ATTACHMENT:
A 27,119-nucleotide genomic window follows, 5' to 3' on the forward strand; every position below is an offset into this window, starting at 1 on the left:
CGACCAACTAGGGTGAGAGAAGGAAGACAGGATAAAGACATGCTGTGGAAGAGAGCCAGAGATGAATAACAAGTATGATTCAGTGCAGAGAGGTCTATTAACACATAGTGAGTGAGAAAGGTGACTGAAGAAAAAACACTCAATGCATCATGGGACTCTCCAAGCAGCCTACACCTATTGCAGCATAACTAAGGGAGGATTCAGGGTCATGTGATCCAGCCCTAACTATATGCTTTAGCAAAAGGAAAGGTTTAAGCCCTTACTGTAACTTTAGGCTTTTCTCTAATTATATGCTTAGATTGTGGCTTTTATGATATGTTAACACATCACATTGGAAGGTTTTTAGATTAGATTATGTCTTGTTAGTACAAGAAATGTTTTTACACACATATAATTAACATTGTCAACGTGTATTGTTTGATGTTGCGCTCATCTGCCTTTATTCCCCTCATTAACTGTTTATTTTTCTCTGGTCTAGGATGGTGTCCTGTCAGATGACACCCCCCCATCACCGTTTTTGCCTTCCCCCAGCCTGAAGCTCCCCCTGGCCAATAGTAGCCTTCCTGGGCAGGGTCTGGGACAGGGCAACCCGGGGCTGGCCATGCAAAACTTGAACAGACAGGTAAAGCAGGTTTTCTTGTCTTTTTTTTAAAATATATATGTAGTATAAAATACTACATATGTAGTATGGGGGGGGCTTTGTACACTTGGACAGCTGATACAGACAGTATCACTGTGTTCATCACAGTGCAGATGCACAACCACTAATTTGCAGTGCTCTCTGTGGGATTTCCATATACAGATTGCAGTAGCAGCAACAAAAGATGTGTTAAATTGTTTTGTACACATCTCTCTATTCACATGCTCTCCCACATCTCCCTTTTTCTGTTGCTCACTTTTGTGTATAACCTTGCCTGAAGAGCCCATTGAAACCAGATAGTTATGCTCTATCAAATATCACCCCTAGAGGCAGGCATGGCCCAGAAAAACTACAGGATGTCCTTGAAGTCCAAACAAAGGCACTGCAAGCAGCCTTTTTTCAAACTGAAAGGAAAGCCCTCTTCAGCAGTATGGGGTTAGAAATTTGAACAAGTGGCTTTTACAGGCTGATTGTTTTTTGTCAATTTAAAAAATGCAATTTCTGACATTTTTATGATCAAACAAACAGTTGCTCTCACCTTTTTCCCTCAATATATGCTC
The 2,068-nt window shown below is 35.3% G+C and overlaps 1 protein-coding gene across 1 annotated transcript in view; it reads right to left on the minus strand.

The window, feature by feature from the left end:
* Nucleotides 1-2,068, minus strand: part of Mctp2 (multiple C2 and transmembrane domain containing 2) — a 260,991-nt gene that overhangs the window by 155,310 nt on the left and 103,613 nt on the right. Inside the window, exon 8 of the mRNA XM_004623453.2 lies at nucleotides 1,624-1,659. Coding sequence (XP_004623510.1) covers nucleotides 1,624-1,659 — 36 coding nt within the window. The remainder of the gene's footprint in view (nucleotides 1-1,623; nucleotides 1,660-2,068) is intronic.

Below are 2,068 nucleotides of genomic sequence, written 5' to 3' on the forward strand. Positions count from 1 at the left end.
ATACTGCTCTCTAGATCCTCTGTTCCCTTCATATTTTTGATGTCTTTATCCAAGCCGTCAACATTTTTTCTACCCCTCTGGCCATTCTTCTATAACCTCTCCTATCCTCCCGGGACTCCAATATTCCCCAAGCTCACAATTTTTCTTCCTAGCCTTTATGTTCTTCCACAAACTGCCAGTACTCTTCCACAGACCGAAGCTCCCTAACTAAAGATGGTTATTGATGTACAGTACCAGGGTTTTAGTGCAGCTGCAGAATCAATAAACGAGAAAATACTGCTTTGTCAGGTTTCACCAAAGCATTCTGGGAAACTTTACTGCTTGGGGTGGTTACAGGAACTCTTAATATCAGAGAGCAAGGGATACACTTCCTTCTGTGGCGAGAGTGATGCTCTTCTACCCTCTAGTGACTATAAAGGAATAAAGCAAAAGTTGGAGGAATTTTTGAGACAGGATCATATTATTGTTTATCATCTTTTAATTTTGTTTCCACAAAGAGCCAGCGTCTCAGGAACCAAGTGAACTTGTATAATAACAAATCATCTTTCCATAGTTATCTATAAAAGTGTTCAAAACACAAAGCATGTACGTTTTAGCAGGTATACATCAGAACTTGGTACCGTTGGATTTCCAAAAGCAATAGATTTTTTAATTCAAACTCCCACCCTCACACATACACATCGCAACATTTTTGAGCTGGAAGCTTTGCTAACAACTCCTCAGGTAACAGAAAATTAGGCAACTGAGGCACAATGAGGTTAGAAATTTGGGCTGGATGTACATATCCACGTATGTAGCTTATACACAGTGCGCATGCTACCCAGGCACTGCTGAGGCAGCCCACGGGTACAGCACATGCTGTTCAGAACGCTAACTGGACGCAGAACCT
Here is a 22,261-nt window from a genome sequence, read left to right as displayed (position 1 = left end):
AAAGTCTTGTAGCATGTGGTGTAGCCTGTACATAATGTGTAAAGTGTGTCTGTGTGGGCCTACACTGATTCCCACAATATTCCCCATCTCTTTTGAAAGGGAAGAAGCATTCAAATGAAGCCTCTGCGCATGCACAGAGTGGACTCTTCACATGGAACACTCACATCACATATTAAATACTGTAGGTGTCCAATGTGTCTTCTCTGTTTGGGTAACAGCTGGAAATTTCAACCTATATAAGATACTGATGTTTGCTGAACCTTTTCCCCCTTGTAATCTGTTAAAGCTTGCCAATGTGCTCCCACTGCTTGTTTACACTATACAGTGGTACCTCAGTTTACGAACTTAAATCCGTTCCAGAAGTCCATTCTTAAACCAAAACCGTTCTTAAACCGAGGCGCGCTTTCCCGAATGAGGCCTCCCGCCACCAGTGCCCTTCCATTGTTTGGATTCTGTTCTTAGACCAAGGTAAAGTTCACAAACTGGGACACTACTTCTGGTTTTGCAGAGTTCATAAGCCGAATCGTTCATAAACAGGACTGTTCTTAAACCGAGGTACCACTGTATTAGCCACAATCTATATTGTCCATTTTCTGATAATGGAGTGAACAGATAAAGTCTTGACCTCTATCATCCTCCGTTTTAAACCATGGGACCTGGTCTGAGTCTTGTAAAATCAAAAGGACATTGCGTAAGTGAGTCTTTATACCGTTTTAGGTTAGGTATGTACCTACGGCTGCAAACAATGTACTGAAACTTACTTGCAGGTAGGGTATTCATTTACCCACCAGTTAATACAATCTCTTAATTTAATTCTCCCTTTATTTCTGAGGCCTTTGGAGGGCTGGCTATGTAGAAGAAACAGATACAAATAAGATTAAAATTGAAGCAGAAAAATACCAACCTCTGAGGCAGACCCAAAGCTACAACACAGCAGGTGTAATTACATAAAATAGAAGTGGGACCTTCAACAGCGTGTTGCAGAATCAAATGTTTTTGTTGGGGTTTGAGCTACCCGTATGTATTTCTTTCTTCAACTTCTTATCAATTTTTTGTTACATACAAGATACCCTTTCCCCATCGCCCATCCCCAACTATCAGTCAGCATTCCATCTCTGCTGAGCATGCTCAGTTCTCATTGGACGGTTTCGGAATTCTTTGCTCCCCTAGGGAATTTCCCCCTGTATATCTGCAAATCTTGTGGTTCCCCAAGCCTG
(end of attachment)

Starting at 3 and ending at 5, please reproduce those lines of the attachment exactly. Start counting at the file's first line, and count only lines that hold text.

The 2,068-nt window shown below is 35.3% G+C and overlaps 1 protein-coding gene across 1 annotated transcript in view; it reads right to left on the minus strand.

The window, feature by feature from the left end:
* Nucleotides 1-2,068, minus strand: part of Mctp2 (multiple C2 and transmembrane domain containing 2) — a 260,991-nt gene that overhangs the window by 155,310 nt on the left and 103,613 nt on the right. Inside the window, exon 8 of the mRNA XM_004623453.2 lies at nucleotides 1,624-1,659. Coding sequence (XP_004623510.1) covers nucleotides 1,624-1,659 — 36 coding nt within the window. The remainder of the gene's footprint in view (nucleotides 1-1,623; nucleotides 1,660-2,068) is intronic.